Powerful Techniques to Remove Hiring Bias from the Recruitment Process

professional skills

Removing bias in the hiring process is possible when you understand what biases look like and how they find their way into important recruitment decisions. Once identified, those biases can be removed through a variety of powerful HR techniques.

Removing Bias in HR

How can you solve a problem if you're not aware that it exists? This is the question posed by Jonathan Segal in the Society for Human Resource Management (SHRM) article ''3 Steps for Addressing Unconscious Bias at Work.'' Segal firmly believes ''that what you don't know about implicit bias can hurt you - and your company.'' In order to remove bias from the recruitment process, you have to train your HR recruiters to recognize bias. From there, you can implement several powerful techniques for removing bias, including:

  • Training managers to recognize bias during an interview
  • Creating structured formats to guarantee equal interviews for all applicants
  • Using panels instead of individual recruiters to conduct interviews


Understanding Bias in Recruiting

Before we dive in, let's take a look at what it means to be biased in the recruitment process. The online Business Dictionary defines a bias as ''an inclination or preference that influences judgment from being balanced or even-handed.'' A bias can be seen as a prejudice toward someone as well. Bias in human resources occurs through the recruitment process when managers consciously or unconsciously ''discriminate against a job applicant or an employee because of the person's race, color, religion, sex (including pregnancy, gender identity, and sexual orientation), national origin, age (40 or older), disability, or genetic information.''

Below are a few examples of recruitment biases and how they can sneak into the interview process.

Unconscious Bias

Unconscious bias is defined as ''prejudices people have but are unaware of.'' We are all naturally wired to take in large amounts of information and mentally process and sort it based on categories and stereotypes we have grown accustomed to. For instance, we may take a pile of resumes and sort them based on a person's location, place of schooling, and past work experience, among other features. Our brains make ''incredibly quick judgments and assessments of people and situations without realizing it.'' But whether intended or not, these activities still represent discrimination and bias. More on unconscious bias in the workplace can be found in a related article on Study.com.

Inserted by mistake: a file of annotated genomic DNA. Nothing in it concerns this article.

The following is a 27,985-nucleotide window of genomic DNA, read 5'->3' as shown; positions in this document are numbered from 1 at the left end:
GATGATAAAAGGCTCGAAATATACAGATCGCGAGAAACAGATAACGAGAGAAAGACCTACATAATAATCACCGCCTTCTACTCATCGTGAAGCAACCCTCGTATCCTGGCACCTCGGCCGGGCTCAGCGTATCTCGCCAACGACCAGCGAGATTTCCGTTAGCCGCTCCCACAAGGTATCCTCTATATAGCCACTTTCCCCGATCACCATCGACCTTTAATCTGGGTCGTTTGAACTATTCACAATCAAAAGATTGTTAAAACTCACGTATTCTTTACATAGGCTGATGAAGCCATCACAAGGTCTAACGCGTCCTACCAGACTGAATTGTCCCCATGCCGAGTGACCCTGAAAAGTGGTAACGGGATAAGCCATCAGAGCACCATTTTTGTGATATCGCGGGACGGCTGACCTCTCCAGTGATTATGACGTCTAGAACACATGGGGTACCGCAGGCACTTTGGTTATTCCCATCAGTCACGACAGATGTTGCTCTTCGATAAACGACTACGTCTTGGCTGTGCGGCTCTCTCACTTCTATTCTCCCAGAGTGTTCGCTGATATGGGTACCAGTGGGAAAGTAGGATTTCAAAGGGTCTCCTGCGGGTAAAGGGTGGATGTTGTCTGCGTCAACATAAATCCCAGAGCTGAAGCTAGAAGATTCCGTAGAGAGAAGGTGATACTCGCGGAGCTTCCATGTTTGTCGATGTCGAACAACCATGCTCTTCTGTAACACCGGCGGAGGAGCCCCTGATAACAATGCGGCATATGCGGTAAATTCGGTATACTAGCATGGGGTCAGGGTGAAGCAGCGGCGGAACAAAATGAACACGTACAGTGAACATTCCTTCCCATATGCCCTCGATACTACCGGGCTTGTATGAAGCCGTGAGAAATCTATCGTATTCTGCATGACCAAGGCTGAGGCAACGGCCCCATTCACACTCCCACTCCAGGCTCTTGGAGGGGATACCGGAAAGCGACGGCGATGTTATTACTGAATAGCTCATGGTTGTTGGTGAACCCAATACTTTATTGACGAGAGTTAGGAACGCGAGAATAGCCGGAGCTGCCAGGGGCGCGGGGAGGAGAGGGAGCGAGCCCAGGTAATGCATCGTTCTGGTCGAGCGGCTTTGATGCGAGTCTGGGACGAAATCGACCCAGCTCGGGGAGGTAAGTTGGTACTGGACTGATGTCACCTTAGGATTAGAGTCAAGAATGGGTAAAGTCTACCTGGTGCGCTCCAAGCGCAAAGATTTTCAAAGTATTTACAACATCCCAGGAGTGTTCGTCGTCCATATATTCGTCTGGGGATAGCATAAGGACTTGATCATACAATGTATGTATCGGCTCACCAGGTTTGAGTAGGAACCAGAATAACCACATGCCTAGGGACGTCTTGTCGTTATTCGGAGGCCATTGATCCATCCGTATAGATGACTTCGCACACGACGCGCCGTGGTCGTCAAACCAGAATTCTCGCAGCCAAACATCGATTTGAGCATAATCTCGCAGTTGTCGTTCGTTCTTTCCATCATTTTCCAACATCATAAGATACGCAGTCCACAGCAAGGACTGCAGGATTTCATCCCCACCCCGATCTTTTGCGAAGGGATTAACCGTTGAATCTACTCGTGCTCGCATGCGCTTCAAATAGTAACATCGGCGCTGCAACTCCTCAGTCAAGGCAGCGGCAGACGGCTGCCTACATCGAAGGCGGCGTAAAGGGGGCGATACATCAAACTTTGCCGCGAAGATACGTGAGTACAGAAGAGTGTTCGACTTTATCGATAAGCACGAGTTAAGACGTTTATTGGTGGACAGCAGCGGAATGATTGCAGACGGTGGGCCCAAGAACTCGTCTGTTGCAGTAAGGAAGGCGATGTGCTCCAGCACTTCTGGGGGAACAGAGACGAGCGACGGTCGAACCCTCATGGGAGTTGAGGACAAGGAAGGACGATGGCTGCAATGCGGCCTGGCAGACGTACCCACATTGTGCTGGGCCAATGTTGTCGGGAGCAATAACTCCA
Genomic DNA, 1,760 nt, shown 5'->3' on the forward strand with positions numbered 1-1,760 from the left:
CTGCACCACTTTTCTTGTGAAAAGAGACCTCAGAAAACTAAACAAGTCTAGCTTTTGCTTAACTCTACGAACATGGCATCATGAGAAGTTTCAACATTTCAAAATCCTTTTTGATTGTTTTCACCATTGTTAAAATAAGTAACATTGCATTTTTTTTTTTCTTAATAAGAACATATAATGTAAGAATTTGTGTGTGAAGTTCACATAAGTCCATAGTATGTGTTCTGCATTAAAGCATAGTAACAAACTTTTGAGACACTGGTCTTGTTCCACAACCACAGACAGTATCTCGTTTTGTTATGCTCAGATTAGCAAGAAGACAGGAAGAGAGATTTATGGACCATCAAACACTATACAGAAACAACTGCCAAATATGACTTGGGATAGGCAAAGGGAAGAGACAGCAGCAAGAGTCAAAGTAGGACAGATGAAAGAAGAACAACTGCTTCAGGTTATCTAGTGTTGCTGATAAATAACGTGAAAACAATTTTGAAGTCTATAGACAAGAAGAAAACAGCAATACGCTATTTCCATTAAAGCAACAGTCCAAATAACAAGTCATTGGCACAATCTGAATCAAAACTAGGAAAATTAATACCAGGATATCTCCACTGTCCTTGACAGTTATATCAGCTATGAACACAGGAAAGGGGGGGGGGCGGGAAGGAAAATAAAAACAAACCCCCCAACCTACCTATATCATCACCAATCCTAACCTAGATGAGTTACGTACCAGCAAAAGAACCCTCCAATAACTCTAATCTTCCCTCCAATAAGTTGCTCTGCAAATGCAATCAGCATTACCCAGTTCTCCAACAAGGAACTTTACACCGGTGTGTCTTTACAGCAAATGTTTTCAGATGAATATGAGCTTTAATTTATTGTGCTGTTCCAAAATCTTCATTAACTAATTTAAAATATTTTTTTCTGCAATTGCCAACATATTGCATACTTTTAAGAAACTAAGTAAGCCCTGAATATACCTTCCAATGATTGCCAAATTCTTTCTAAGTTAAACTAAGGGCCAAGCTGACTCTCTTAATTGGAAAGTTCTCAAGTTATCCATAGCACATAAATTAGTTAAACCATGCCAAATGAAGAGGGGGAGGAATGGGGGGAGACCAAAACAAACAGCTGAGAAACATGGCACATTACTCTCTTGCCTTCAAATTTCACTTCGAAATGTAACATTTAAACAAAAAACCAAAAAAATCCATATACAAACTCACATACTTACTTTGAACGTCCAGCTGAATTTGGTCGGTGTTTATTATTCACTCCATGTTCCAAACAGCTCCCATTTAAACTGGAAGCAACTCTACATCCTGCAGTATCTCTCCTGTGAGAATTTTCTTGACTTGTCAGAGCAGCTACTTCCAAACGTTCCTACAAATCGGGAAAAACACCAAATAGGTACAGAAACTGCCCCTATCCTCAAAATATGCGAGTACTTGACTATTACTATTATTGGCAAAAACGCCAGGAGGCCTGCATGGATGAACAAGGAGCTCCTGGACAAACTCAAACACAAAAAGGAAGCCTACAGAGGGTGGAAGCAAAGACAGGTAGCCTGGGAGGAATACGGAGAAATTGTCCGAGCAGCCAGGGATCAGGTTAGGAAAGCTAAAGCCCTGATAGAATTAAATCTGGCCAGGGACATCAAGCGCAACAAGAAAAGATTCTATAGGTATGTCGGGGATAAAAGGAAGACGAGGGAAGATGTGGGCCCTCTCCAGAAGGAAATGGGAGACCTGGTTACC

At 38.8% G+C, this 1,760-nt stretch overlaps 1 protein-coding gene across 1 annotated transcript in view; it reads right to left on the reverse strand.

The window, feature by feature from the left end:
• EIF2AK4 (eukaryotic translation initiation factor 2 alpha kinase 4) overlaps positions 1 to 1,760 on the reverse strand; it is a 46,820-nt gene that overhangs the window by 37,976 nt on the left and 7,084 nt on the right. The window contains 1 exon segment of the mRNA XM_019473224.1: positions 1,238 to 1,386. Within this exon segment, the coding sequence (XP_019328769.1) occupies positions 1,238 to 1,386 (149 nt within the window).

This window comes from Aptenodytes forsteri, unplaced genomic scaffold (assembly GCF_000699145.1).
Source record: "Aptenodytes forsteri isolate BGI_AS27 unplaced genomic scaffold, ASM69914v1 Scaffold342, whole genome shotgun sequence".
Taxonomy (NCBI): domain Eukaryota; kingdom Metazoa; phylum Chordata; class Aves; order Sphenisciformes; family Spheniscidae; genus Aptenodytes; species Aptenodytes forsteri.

Confirmation Bias

Wepow, a company specializing in recruitment technology, describes confirmation bias as a situation where a recruiter makes opinionated assumptions based on information in an applicant's resume. For example, if a person attended a university that a recruiter feels is inadequate in academics, then the recruiter may assume from the beginning that the applicant is not equipped for the job. This is a confirmation bias. The recruiter could potentially write off an excellent applicant simply because he or she (in the recruiter's opinion) attended the wrong school.

Poor Hire Bias

In an article for globoforce, an online HR firm, Darcy Jacobson shares that poor hiring bias is one of the more commonly recognized forms of unconscious bias. It occurs when a recruiter assumes that because of one outstanding quality found in an applicant, the applicant as a whole is completely qualified for a particular job. In other words, if an applicant walks into an interview looking well dressed and speaking in dignified tones, an HR recruiter may automatically assume that the individual is well educated, informed, and equipped for the job, regardless of any other information gleaned from the interview. In some cases, an interview may not even be thorough enough to discover if a person is even equipped to handle the job; this is sometimes referred to as the ''Halo Effect.''

HR Manager Training

Bias Removal Techniques

Now that we know a little more about the types of biases that can work their way intentionally or unintentionally into the recruitment process, let's look at how we can remove them.

Train Your HR Managers

As mentioned earlier, Jonathan Segal recently shared several tips for removing biases from HR with the SHRM. He believes that the most powerful weapon for combating bias in HR is educating managers and recruiters about its existence. ''How do you address something you don't even know might be happening?'' asks Segal. The answer is to educate your HR managers about unconscious bias in recruitment before the interview. So, how do you do this? Segal recommends these three steps.

Step One: Train Without Admissions

Share the most recent data and reports demonstrating the presence of bias in the workplace, particularly in recruitment. Present your managers with real-life court cases involving HR and accusations of bias by potential job applicants. In essence, prove that bias in HR is real and that it happens more often than not.